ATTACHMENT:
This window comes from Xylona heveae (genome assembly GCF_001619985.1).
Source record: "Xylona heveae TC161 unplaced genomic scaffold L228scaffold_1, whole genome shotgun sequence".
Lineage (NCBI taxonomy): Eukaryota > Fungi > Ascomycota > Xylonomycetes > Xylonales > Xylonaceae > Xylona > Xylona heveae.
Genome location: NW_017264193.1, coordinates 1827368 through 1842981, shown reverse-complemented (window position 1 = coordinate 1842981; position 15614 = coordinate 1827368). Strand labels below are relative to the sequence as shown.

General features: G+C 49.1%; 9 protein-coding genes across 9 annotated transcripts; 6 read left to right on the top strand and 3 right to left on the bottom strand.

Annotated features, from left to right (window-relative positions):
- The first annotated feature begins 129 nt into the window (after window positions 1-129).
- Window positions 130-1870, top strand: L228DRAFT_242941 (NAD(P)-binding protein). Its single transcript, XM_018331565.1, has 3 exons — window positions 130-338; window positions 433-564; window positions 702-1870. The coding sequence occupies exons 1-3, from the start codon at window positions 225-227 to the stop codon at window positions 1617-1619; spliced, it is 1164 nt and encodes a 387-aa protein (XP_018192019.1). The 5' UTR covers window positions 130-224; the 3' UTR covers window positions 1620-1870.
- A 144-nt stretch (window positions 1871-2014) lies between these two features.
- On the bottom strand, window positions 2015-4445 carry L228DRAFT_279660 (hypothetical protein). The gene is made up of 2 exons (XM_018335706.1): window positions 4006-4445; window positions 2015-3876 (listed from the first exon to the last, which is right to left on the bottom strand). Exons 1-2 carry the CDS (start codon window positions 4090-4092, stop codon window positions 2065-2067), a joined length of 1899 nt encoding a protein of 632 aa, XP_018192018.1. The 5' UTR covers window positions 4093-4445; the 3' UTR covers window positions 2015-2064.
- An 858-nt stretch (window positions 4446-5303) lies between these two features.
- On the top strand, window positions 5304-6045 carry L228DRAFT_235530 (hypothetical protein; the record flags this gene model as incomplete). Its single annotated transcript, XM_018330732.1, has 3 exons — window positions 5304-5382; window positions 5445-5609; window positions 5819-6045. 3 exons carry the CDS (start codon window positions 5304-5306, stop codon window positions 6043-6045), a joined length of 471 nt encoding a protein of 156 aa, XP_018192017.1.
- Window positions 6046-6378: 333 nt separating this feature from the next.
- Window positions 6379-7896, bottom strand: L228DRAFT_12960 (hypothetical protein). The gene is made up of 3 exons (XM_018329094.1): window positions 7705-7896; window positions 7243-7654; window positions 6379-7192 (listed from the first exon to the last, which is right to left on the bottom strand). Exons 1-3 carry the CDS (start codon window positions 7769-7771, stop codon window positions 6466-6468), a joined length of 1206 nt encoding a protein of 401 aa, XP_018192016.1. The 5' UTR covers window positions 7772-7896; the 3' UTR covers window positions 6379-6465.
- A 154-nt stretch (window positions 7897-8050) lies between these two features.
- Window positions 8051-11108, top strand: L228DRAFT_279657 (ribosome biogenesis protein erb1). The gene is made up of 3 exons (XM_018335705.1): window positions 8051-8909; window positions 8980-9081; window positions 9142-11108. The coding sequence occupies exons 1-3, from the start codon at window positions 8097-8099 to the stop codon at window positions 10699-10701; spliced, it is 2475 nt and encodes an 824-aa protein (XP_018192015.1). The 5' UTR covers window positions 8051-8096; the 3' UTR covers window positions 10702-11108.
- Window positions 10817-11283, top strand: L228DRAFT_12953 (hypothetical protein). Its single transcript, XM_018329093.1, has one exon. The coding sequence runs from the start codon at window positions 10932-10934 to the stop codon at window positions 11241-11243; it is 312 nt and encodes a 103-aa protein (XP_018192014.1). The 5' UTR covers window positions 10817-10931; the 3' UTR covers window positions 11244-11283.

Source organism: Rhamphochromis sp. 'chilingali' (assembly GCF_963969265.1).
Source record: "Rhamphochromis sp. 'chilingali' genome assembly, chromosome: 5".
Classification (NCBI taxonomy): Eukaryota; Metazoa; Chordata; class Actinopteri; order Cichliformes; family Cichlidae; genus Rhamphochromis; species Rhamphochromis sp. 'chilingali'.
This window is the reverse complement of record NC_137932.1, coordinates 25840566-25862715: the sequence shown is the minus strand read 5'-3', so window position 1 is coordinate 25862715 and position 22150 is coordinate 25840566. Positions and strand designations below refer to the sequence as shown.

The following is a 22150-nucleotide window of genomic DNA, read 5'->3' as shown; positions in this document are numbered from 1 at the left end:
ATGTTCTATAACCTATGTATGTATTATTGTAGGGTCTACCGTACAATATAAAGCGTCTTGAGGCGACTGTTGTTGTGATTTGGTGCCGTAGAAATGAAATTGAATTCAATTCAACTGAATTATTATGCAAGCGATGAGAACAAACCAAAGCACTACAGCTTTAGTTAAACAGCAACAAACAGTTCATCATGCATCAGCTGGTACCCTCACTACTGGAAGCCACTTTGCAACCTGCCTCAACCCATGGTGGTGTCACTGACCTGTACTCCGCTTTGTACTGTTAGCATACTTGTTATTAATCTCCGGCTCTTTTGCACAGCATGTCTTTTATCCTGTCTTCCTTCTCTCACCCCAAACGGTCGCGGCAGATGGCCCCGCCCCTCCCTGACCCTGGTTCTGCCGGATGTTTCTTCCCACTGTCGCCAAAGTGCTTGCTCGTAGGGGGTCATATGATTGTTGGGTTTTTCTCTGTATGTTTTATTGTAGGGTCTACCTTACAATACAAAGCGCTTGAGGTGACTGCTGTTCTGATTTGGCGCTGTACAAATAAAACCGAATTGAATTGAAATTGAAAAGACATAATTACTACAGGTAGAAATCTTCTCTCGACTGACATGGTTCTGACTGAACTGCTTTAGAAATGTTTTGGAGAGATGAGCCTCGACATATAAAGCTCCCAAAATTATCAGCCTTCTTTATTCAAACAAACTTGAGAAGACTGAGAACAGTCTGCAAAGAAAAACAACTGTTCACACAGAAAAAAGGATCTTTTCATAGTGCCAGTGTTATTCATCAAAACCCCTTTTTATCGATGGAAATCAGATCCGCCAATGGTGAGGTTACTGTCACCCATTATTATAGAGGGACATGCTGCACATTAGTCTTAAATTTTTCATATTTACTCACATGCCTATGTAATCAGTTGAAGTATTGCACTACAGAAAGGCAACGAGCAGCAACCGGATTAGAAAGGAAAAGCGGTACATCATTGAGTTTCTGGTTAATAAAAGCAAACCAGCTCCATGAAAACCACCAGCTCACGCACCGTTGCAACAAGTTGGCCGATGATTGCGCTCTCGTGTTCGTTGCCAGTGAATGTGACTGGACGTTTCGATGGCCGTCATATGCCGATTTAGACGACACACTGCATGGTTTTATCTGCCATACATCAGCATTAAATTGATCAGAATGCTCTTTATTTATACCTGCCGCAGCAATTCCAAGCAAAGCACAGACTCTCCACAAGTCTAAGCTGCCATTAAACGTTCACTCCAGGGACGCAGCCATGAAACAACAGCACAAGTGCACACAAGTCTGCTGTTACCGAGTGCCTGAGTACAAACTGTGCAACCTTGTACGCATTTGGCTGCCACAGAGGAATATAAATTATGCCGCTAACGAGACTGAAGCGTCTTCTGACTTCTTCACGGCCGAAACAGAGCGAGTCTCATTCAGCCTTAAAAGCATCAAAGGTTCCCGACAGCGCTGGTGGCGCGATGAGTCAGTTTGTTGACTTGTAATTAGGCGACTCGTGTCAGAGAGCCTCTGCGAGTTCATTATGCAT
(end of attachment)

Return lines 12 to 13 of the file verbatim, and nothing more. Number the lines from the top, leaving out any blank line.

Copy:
- On the top strand, window positions 5304-6045 carry L228DRAFT_235530 (hypothetical protein; the record flags this gene model as incomplete). Its single annotated transcript, XM_018330732.1, has 3 exons — window positions 5304-5382; window positions 5445-5609; window positions 5819-6045. 3 exons carry the CDS (start codon window positions 5304-5306, stop codon window positions 6043-6045), a joined length of 471 nt encoding a protein of 156 aa, XP_018192017.1.
- Window positions 6046-6378: 333 nt separating this feature from the next.